The first part is a technical assessment of the website’s features. Consider, for example, such aspects as the following questions. How well is the website laid out? Is it easy to use? Are specific articles/subjects easy to find? When was the last time the website was updated? Are interesting links provided to other sites related to Homer or Apollonius? Are the links current? Are the links of any use?
The second part is a critical assessment of the websites’ contents. The quality of material on the internet should be a concern for anyone relying upon a website’s evidence. Famously, for instance, Wikipedia for a while actually listed Borat as the president of Kazakhstan in the article posted on that country. On Amazon, literary agents were caught posting glowing reviews of the books written by the authors whom they represented. So consider carefully: a .com site is a commercial site, which means it is designed to sell you something. How does that commercial motive influence the information provided on the site? That is, you need to consider the agenda of the person who posts the information. Is the website an educational resource for studying Greek literature’s historical, cultural, and literary background? A free edition of the text? Someone’s high school or university essay? Look for signs of quality assurance in the information provided. What are the academic credentials of the persons posting articles? Who is the site designed for: the high school student? the interested amateur? the university student? the academic specialist?
In sum, which of your chosen two websites is the better source for information? Would you recommend either website to another person interested in learning more about ancient Greek poetry? If so, explain which one and why. If not, explain why.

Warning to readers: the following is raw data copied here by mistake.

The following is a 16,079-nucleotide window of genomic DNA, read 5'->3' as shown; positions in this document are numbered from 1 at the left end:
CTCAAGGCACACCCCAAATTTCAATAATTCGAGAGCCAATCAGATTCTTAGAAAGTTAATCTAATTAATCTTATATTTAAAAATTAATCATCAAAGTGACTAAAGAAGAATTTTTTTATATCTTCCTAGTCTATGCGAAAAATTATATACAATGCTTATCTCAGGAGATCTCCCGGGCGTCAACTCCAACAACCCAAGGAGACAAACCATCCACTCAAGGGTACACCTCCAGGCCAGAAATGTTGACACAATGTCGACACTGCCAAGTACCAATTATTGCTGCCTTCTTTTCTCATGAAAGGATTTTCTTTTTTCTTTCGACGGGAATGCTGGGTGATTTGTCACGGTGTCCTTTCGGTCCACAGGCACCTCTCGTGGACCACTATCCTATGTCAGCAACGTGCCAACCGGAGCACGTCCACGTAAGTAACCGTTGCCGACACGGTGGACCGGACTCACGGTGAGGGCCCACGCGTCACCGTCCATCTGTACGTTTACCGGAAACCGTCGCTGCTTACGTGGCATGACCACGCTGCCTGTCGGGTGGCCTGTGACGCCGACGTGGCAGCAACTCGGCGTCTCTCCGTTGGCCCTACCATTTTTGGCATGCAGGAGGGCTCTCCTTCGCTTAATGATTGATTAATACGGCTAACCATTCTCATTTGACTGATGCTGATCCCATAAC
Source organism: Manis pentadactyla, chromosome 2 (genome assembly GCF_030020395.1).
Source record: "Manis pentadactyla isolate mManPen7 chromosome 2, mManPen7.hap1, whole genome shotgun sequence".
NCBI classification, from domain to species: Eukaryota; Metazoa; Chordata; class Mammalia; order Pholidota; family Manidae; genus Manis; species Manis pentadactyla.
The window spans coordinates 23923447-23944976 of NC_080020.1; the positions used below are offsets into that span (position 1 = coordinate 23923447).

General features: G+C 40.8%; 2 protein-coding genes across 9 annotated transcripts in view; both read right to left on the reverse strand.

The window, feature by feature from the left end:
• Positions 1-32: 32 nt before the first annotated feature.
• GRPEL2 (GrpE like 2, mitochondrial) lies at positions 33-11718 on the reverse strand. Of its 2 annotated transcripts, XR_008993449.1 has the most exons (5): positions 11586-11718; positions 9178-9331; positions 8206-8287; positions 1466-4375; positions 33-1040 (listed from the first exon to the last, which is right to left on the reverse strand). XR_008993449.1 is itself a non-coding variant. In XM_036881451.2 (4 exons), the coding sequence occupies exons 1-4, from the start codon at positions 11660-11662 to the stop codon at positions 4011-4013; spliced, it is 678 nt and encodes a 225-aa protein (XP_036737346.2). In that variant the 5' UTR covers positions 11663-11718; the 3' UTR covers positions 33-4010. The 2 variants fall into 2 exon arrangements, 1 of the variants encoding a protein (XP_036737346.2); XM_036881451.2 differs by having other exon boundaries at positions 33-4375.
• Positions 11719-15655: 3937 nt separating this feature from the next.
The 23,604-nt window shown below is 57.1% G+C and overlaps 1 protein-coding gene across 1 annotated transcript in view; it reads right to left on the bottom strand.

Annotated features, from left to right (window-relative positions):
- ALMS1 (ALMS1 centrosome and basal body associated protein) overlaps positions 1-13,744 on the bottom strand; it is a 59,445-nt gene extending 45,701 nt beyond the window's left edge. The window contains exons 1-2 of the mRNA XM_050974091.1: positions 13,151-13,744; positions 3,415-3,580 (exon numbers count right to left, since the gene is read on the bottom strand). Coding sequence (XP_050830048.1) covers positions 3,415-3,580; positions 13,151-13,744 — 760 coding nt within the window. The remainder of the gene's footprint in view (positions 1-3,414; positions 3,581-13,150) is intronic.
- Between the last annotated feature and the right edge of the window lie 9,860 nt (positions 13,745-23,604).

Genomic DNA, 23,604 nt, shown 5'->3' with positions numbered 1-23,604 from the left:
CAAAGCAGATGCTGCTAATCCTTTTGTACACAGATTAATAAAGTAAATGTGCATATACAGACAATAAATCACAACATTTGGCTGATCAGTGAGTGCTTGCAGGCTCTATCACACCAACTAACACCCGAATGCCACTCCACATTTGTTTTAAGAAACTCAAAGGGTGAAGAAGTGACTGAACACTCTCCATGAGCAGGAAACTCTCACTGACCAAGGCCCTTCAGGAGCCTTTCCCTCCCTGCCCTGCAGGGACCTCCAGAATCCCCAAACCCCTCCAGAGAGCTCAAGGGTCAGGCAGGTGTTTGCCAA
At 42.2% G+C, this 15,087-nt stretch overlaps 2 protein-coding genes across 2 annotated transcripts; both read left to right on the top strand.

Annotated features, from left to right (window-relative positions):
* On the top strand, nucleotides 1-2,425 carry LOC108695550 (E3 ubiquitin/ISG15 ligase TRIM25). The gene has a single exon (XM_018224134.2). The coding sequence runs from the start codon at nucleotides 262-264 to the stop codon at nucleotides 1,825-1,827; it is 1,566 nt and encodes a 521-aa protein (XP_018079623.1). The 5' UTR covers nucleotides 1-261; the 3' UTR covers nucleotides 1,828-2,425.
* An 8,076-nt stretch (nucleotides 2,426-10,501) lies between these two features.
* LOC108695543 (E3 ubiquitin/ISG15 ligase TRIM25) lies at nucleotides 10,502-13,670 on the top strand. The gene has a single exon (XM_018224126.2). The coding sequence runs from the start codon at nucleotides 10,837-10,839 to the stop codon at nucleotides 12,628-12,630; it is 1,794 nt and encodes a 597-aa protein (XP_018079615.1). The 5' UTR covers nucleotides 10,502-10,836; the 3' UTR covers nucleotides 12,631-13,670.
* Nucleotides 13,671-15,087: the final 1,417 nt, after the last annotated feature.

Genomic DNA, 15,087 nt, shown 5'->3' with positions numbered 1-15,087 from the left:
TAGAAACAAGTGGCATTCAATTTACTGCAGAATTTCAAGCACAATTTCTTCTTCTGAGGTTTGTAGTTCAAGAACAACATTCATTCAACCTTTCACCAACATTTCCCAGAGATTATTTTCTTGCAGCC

Suggested Term Paper Topics (35%)

Due: April 7, 2017

Length: 10 - 12 typed pages (not including the Works Cited/Bibliography page)

Format: either MLA or Chicago style.
N.B. If you wish to work on a topic other than one of those listed below, you must first have it approved by me.
N.B. The major paper in this course is a research paper and has a research requirement. You must cite at least three critical, scholarly sources (i.e. academic books in the library, articles published in academic journals) in your paper, as well as the primary texts of the literature itself.

1. Examine in detail how English writers have adapted the structure, themes, motifs, and style of Greek literary forms. (For example, compare Theocritus’s Idyll XI and Christopher Marlowe’s “The Passionate Shepherd to his Love” as examples of the pastoral invitation. Or compare Pindar’s “Olympian 1” and Ben Jonson’s “Ode on Cary and Morison’s’ as examples of the ode.) Be very specific in your choice of works to compare.

2. Examine the theme of love in Greek poetry. Include some discussion of the ancient Greek attitude toward women as evidenced in their literature as well as consideration of the different kinds of love.
3. Examine the figure of Odysseus as he appears in Homer’s Odyssey and Iliad and in specific works of English literature (for example, Shakespeare’s Troilus and Cressida or Tennyson’s “Ulysses” and “The Lotos Eaters”). What continuity exists between the two literary traditions? What differences?
4. Compare the treatment of the Jason and the Argonauts story as told by Apollonius of Rhodes in the Argonautica and as told by Pindar in his Fourth Pythian Ode. (Please note that this poem is not included in your Greek Lyric text.) Consider the handling of characterization, plot, and theme.
5. Two of the great maxims of ancient Greek thought are “Know Thyself” (the motto of the oracle at Delphi) and “The unexamined life is not worth living” (attributed to the Greek philosopher Socrates). Discuss how the theme of self-recognition is reflected in Greek poetry. You must consider the work of at least three authors on the course.
6. Consider The Iliad, The Odyssey, or the Argonautica as treated in pop culture. Examine adaptations of a major Greek narrative as found in various pop culture media (e.g. comic books, novels, television, movies). You may compare adaptations or discuss one version in detail. How have these media interpreted the classical Greek text for our modern age? (A critical film review featured in a major publication can count as a ‘scholarly’ source for this assignment.)

Final Examination: Wednesday, April 12 (40%)
Details TBA